December 2, 2013
Anthony Boadle – Reuters, 12/01/2013
They were heckled and called slaves of a communist state when they first landed, but in the poorest corners of Brazil the arrival of 5,400 Cuban doctors is being welcomed as a godsend.
The program to fill gaps in the national health system with foreign doctors, mainly from Cuba, could become a big vote-winner for President Dilma Rousseff as she eyes a second term in next year’s election despite fierce opposition from Brazil’s medical class.
The move to tap Cuba’s doctors-for-export program begun by former leader Fidel Castro became a priority for Rousseff after massive protests against corruption and shoddy public transport, education and healthcare services rocked Brazil in June.
November 19, 2013
The Economist, 11/18/2013
NOVEMBER 15th is a big date in Brazilian history books: on that day in 1889 a military coup overthrew emperor Dom Pedro II and established Brazil as a republic. This year it was significant for another reason. Despite the national holiday the president of the supreme court, Joaquim Barbosa, stayed at his desk and wrote warrants for the arrest of 12 of those convicted last year in the so-called “mensalão” case, several of them high-profile politicians with close links to the government. Eleven spent the weekend in jail; a 12th turned out to have fled to Italy several weeks before. But just what was the mensalão?
The word, a Portuguese neologism roughly meaning “big monthly stipend” was coined to describe clandestine payments made by the Workers’ Party (PT), which won the presidency in 2003, to congressional allies in return for support for its legislative agenda. The scandal broke in 2005 when the president of an allied party claimed in a newspaper interview that the PT was paying several congressmen 30,000 reais a month (around $12,000 at the time). The money was said to have come from the public purse via fake advertising contracts signed by state-owned companies with corrupt advertising firms. The scandal was one of many that broke in quick succession, with others involving allegations that the state-run postal system had accepted bribes for contracts and that the PT had been extorting money from illegal-betting rings in Rio de Janeiro. Overlapping congressional inquiries ended up accusing 18 congressmen of involvement in the vote-buying scheme. The biggest name among them was José Dirceu (pictured right), who had been chief of staff to the president, Luiz Inácio Lula da Silva, until forced by the scandal to step down.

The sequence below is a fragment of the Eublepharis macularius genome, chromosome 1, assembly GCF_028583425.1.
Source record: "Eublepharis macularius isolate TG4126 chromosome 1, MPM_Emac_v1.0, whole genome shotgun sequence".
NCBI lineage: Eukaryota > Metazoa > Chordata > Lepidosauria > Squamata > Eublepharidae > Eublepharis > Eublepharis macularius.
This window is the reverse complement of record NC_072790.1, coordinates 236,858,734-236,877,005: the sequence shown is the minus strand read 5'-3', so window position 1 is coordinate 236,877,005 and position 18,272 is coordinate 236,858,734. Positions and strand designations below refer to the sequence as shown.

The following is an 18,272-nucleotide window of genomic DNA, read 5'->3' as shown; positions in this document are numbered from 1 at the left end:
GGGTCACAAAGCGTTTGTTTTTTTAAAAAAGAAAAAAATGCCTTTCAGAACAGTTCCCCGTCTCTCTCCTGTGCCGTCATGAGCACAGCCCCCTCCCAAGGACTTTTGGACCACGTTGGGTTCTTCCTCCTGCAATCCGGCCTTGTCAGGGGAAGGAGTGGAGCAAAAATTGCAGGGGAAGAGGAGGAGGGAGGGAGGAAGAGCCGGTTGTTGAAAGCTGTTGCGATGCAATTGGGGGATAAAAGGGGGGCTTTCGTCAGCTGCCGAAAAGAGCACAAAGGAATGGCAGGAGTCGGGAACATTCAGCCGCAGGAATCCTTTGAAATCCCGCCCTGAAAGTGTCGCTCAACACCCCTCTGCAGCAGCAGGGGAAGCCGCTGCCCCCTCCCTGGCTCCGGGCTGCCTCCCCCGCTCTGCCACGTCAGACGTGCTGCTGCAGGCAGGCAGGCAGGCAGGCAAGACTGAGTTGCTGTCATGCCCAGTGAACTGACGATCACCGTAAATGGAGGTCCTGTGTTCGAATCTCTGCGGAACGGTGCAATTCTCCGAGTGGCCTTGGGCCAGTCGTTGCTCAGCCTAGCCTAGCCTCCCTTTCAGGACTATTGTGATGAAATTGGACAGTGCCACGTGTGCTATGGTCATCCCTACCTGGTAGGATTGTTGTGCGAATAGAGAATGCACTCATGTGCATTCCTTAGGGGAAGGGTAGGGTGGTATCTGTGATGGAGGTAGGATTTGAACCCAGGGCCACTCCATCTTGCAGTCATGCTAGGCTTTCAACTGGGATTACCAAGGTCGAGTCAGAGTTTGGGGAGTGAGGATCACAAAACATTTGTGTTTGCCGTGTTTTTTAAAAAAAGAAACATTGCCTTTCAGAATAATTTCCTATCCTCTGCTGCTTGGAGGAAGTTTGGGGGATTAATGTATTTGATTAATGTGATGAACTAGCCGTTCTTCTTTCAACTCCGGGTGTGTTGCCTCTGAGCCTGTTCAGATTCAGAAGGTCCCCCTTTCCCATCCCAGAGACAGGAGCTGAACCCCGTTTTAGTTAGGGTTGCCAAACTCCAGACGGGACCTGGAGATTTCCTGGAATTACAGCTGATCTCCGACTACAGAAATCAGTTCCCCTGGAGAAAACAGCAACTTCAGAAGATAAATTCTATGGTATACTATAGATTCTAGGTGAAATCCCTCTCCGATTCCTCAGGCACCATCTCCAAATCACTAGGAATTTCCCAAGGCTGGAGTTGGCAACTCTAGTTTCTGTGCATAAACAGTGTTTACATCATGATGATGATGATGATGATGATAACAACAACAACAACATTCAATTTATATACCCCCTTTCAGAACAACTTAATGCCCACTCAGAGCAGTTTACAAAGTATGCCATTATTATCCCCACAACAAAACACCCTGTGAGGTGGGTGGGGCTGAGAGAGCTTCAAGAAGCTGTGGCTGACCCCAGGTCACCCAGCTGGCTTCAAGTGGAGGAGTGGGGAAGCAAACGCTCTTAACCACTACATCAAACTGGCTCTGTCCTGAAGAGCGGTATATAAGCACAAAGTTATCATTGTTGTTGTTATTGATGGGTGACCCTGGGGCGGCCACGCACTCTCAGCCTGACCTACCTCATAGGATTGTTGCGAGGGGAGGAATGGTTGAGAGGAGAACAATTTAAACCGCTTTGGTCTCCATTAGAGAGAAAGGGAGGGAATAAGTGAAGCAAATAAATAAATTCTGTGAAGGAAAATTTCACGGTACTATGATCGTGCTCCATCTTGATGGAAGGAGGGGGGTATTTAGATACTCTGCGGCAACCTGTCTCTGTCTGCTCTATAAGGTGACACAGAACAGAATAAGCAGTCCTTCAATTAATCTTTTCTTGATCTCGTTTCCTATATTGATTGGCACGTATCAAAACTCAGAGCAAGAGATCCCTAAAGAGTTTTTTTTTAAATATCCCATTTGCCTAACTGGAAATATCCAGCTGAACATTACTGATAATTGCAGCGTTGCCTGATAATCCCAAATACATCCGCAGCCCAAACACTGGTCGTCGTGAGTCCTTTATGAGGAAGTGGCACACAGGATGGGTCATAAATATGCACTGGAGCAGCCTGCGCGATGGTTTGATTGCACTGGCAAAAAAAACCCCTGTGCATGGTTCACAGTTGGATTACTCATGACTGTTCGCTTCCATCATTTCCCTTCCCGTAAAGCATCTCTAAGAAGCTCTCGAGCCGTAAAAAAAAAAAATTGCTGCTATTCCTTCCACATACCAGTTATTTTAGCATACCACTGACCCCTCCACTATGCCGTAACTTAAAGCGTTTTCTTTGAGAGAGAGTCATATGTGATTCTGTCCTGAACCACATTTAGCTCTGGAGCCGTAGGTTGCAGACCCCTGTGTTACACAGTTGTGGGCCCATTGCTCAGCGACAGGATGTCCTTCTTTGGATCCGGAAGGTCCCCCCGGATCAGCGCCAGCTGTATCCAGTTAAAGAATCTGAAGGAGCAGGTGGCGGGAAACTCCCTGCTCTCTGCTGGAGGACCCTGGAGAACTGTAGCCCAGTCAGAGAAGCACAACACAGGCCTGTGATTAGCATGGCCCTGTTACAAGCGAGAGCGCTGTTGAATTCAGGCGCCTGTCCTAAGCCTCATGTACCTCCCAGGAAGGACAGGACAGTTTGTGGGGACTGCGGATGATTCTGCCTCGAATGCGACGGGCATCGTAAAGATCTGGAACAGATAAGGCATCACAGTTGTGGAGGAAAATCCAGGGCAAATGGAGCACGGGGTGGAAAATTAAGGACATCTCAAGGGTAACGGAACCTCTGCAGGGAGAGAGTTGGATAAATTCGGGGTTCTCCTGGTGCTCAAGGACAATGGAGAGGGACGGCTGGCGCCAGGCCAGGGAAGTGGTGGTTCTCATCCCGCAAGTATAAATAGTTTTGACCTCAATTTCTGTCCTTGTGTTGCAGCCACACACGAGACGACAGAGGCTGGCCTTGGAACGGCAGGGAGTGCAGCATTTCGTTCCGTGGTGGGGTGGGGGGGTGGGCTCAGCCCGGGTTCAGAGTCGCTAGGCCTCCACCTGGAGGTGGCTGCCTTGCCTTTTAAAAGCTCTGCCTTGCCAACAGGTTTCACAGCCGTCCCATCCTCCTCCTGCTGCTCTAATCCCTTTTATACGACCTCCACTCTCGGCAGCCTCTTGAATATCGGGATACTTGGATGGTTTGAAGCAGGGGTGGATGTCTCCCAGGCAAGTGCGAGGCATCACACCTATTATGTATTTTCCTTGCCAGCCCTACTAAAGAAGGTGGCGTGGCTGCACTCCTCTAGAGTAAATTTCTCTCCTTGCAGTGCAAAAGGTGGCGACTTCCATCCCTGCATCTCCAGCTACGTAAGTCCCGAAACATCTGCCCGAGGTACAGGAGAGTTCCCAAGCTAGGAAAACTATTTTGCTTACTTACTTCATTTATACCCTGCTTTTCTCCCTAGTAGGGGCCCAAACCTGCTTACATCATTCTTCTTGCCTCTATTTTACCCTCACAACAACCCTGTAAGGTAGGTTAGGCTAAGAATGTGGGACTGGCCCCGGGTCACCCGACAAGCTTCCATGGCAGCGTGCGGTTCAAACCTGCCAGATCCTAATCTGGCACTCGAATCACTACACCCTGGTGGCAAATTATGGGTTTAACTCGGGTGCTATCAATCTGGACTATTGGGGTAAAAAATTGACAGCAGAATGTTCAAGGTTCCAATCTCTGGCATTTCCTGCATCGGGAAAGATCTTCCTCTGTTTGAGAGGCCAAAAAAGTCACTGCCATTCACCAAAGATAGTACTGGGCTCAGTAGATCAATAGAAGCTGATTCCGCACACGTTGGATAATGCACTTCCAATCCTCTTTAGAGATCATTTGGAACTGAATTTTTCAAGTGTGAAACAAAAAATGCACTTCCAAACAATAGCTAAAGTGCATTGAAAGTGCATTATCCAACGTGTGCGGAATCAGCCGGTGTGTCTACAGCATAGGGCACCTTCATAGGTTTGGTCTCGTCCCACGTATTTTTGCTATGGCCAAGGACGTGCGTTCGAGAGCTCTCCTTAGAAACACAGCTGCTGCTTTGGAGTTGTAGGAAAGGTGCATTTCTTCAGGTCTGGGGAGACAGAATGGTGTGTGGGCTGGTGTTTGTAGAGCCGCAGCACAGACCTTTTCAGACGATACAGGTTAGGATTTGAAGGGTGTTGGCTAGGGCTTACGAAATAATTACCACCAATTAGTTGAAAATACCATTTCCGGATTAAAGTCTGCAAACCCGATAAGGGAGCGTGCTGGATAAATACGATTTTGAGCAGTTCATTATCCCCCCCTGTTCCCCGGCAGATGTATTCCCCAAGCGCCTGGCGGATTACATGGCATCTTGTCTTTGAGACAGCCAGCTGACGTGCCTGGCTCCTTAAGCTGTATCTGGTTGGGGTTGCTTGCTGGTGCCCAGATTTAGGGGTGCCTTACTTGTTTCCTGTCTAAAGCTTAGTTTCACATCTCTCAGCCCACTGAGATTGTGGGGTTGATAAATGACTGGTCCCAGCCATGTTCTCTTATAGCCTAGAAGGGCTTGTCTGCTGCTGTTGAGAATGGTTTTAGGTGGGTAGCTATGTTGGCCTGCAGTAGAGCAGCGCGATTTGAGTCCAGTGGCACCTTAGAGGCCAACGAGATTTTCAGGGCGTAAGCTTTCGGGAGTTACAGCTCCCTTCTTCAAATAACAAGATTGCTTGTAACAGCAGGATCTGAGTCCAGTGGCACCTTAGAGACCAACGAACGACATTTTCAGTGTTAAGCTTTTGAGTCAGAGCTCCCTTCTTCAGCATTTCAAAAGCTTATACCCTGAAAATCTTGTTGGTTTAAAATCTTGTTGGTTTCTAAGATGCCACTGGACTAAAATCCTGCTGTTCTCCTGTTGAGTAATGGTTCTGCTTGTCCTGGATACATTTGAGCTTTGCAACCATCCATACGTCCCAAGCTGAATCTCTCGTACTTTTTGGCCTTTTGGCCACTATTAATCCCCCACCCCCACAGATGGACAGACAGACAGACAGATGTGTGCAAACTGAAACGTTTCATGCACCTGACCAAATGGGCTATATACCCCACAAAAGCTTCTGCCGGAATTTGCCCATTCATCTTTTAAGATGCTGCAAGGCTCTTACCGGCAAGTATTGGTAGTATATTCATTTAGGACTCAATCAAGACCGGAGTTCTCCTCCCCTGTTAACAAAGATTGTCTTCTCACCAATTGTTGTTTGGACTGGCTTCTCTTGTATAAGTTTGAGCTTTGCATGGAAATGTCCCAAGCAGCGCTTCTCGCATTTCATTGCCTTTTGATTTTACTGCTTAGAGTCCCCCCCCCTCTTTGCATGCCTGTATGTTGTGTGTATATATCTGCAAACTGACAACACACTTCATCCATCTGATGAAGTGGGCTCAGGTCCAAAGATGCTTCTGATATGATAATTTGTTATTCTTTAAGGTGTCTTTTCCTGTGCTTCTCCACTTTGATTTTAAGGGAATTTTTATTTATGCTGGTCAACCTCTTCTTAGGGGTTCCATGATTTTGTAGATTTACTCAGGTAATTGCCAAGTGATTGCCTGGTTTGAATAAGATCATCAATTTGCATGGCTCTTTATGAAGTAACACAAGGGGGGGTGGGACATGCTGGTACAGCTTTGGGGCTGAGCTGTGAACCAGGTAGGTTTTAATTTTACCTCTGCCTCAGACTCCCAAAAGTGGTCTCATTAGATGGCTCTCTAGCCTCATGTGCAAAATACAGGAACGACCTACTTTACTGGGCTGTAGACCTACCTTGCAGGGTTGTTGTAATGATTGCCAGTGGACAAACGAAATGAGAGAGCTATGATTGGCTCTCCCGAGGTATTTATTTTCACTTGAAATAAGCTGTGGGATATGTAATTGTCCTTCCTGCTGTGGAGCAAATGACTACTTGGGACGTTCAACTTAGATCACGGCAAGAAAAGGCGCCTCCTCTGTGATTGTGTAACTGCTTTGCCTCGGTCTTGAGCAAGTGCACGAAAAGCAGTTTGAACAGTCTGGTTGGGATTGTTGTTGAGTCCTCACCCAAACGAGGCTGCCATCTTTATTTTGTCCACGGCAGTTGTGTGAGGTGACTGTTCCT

November 18, 2013
Folha de S. Paulo, 11/18/2013
Sentenced to 12 years and 7 months in prison by Brazil’s Supreme Court for his participation in the mensalão scheme, the former director of Banco do Brasil, Henrique Pizzolato, fled from Brazil to Italy and announced yesterday that he will request a new trial by an Italian court.